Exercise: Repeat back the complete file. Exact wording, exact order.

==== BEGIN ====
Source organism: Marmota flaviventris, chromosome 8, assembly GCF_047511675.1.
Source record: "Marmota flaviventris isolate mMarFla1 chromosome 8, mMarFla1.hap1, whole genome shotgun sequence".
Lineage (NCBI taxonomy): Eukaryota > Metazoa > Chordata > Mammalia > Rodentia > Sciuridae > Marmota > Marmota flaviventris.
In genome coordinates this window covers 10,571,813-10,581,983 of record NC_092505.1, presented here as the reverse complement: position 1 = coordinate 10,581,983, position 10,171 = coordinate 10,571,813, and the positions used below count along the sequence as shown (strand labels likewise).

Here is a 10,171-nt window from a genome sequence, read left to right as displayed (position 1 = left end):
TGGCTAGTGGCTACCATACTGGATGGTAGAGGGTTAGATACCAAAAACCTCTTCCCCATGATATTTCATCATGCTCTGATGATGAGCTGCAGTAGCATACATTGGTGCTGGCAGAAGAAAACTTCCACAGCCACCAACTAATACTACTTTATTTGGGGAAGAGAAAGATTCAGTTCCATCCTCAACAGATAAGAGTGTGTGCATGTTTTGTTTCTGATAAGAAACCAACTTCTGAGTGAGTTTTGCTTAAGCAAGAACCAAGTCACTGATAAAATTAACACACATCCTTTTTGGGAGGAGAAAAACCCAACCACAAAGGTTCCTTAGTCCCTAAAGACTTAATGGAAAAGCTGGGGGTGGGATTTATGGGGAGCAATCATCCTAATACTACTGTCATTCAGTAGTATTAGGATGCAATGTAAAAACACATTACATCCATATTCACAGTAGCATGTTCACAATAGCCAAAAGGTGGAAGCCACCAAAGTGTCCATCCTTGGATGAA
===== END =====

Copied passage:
Source organism: Marmota flaviventris, chromosome 8, assembly GCF_047511675.1.
Source record: "Marmota flaviventris isolate mMarFla1 chromosome 8, mMarFla1.hap1, whole genome shotgun sequence".
Lineage (NCBI taxonomy): Eukaryota > Metazoa > Chordata > Mammalia > Rodentia > Sciuridae > Marmota > Marmota flaviventris.
In genome coordinates this window covers 10,571,813-10,581,983 of record NC_092505.1, presented here as the reverse complement: position 1 = coordinate 10,581,983, position 10,171 = coordinate 10,571,813, and the positions used below count along the sequence as shown (strand labels likewise).

Here is a 10,171-nt window from a genome sequence, read left to right as displayed (position 1 = left end):
TGGCTAGTGGCTACCATACTGGATGGTAGAGGGTTAGATACCAAAAACCTCTTCCCCATGATATTTCATCATGCTCTGATGATGAGCTGCAGTAGCATACATTGGTGCTGGCAGAAGAAAACTTCCACAGCCACCAACTAATACTACTTTATTTGGGGAAGAGAAAGATTCAGTTCCATCCTCAACAGATAAGAGTGTGTGCATGTTTTGTTTCTGATAAGAAACCAACTTCTGAGTGAGTTTTGCTTAAGCAAGAACCAAGTCACTGATAAAATTAACACACATCCTTTTTGGGAGGAGAAAAACCCAACCACAAAGGTTCCTTAGTCCCTAAAGACTTAATGGAAAAGCTGGGGGTGGGATTTATGGGGAGCAATCATCCTAATACTACTGTCATTCAGTAGTATTAGGATGCAATGTAAAAACACATTACATCCATATTCACAGTAGCATGTTCACAATAGCCAAAAGGTGGAAGCCACCAAAGTGTCCATCCTTGGATGAA